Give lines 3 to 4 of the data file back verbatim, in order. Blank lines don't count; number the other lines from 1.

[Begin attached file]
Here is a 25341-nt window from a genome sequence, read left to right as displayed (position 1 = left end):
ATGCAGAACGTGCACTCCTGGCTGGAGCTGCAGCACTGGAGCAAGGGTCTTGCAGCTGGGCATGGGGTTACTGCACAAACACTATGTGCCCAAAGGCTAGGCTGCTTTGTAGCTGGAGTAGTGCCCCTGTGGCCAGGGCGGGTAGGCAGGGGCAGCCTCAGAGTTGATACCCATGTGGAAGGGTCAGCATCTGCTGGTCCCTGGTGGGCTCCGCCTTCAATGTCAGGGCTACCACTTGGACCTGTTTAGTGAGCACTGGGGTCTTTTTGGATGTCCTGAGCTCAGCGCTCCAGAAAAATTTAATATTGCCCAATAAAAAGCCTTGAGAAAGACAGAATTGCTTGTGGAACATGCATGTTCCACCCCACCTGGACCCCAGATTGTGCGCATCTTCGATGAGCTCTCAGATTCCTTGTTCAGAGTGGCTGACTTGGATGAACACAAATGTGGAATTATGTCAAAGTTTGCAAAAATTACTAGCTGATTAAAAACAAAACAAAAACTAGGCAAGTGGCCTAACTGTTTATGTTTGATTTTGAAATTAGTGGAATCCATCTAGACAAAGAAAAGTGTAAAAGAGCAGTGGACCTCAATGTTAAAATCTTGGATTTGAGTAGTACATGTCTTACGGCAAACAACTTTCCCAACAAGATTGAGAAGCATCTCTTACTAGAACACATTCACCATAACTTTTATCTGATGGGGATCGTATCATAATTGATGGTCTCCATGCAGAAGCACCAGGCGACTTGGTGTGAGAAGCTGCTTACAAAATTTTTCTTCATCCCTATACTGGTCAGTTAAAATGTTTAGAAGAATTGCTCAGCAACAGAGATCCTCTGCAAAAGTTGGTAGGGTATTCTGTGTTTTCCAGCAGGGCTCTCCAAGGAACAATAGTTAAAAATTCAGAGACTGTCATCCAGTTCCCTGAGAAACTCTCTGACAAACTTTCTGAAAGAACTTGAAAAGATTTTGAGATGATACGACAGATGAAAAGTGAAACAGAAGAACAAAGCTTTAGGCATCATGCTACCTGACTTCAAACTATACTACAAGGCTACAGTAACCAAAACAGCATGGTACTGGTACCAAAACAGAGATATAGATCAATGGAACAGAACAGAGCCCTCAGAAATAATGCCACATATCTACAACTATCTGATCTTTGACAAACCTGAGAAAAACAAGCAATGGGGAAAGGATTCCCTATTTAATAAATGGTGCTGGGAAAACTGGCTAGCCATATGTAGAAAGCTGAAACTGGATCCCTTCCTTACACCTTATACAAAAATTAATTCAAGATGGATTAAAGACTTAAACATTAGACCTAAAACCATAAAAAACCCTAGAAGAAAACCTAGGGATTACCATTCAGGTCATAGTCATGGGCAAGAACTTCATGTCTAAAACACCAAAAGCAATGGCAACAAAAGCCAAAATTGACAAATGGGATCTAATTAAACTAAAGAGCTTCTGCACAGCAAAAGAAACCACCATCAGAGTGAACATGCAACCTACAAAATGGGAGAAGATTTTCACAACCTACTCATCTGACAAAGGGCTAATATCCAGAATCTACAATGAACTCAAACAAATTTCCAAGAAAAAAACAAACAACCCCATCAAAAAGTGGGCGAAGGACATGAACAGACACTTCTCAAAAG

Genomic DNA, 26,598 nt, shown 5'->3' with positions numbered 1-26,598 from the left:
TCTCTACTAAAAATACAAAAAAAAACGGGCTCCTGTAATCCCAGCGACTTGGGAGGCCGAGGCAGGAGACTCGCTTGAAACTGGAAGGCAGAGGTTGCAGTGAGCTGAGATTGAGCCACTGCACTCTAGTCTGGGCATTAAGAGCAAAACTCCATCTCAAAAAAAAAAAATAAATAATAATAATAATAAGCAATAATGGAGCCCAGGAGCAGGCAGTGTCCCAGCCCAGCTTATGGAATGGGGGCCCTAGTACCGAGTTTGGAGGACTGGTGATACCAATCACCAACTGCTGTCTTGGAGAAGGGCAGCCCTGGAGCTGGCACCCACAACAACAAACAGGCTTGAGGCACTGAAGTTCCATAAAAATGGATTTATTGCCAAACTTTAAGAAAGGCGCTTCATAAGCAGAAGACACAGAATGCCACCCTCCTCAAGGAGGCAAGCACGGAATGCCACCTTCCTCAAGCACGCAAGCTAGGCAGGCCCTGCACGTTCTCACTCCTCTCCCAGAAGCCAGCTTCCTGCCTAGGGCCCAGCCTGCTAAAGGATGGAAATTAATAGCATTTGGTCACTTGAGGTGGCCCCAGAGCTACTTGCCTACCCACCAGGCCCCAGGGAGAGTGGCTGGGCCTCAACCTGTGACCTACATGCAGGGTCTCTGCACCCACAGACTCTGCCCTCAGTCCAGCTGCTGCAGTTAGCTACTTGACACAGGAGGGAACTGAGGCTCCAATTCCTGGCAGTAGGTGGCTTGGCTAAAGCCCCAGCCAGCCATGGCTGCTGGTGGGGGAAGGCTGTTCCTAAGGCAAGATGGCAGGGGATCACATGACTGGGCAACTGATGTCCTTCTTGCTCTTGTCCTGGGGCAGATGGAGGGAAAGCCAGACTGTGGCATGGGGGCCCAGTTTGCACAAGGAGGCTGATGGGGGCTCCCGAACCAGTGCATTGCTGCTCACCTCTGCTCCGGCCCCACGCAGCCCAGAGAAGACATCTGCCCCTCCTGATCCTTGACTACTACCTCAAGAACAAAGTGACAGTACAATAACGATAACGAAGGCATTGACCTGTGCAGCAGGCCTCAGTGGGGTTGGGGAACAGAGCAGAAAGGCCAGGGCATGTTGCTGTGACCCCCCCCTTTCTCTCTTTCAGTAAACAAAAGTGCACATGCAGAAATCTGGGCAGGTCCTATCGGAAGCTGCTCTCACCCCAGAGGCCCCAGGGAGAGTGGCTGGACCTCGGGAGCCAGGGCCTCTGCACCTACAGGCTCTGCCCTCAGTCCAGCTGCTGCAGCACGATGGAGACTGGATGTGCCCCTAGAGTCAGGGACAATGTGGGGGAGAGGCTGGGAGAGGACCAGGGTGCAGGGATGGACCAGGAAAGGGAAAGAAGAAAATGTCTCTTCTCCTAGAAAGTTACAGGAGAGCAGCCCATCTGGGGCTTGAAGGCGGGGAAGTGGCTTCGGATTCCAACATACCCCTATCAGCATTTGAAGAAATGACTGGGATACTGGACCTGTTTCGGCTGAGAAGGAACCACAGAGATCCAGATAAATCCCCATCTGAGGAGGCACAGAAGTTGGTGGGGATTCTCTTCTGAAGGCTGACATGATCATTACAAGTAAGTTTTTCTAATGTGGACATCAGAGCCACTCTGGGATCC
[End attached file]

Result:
Genomic DNA, 26,598 nt, shown 5'->3' with positions numbered 1-26,598 from the left:
TCTCTACTAAAAATACAAAAAAAAACGGGCTCCTGTAATCCCAGCGACTTGGGAGGCCGAGGCAGGAGACTCGCTTGAAACTGGAAGGCAGAGGTTGCAGTGAGCTGAGATTGAGCCACTGCACTCTAGTCTGGGCATTAAGAGCAAAACTCCATCTCAAAAAAAAAAAATAAATAATAATAATAATAAGCAATAATGGAGCCCAGGAGCAGGCAGTGTCCCAGCCCAGCTTATGGAATGGGGGCCCTAGTACCGAGTTTGGAGGACTGGTGATACCAATCACCAACTGCTGTCTTGGAGAAGGGCAGCCCTGGAGCTGGCACCCACAACAACAAACAGGCTTGAGGCACTGAAGTTCCATAAAAATGGATTTATTGCCAAACTTTAAGAAAGGCGCTTCATAAGCAGAAGACACAGAATGCCACCCTCCTCAAGGAGGCAAGCACGGAATGCCACCTTCCTCAAGCACGCAAGCTAGGCAGGCCCTGCACGTTCTCACTCCTCTCCCAGAAGCCAGCTTCCTGCCTAGGGCCCAGCCTGCTAAAGGATGGAAATTAATAGCATTTGGTCACTTGAGGTGGCCCCAGAGCTACTTGCCTACCCACCAGGCCCCAGGGAGAGTGGCTGGGCCTCAACCTGTGACCTACATGCAGGGTCTCTGCACCCACAGACTCTGCCCTCAGTCCAGCTGCTGCAGTTAGCTACTTGACACAGGAGGGAACTGAGGCTCCAATTCCTGGCAGTAGGTGGCTTGGCTAAAGCCCCAGCCAGCCATGGCTGCTGGTGGGGGAAGGCTGTTCCTAAGGCAAGATGGCAGGGGATCACATGACTGGGCAACTGATGTCCTTCTTGCTCTTGTCCTGGGGCAGATGGAGGGAAAGCCAGACTGTGGCATGGGGGCCCAGTTTGCACAAGGAGGCTGATGGGGGCTCCCGAACCAGTGCATTGCTGCTCACCTCTGCTCCGGCCCCACGCAGCCCAGAGAAGACATCTGCCCCTCCTGATCCTTGACTACTACCTCAAGAACAAAGTGACAGTACAATAACGATAACGAAGGCATTGACCTGTGCAGCAGGCCTCAGTGGGGTTGGGGAACAGAGCAGAAAGGCCAGGGCATGTTGCTGTGACCCCCCCCTTTCTCTCTTTCAGTAAACAAAAGTGCACATGCAGAAATCTGGGCAGGTCCTATCGGAAGCTGCTCTCACCCCAGAGGCCCCAGGGAGAGTGGCTGGACCTCGGGAGCCAGGGCCTCTGCACCTACAGGCTCTGCCCTCAGTCCAGCTGCTGCAGCACGATGGAGACTGGATGTGCCCCTAGAGTCAGGGACAATGTGGGGGAGAGGCTGGGAGAGGACCAGGGTGCAGGGATGGACCAGGAAAGGGAAAGAAGAAAATGTCTCTTCTCCTAGAAAGTTACAGGAGAGCAGCCCATCTGGGGCTTGAAGGCGGGGAAGTGGCTTCGGATTCCAACATACCCCTATCAGCATTTGAAGAAATGACTGGGATACTGGACCTGTTTCGGCTGAGAAGGAACCACAGAGATCCAGATAAATCCCCATCTGAGGAGGCACAGAAGTTGGTGGGGATTCTCTTCTGAAGGCTGACATGATCATTACAAGTAAGTTTTTCTAATGTGGACATCAGAGCCACTCTGGGATCC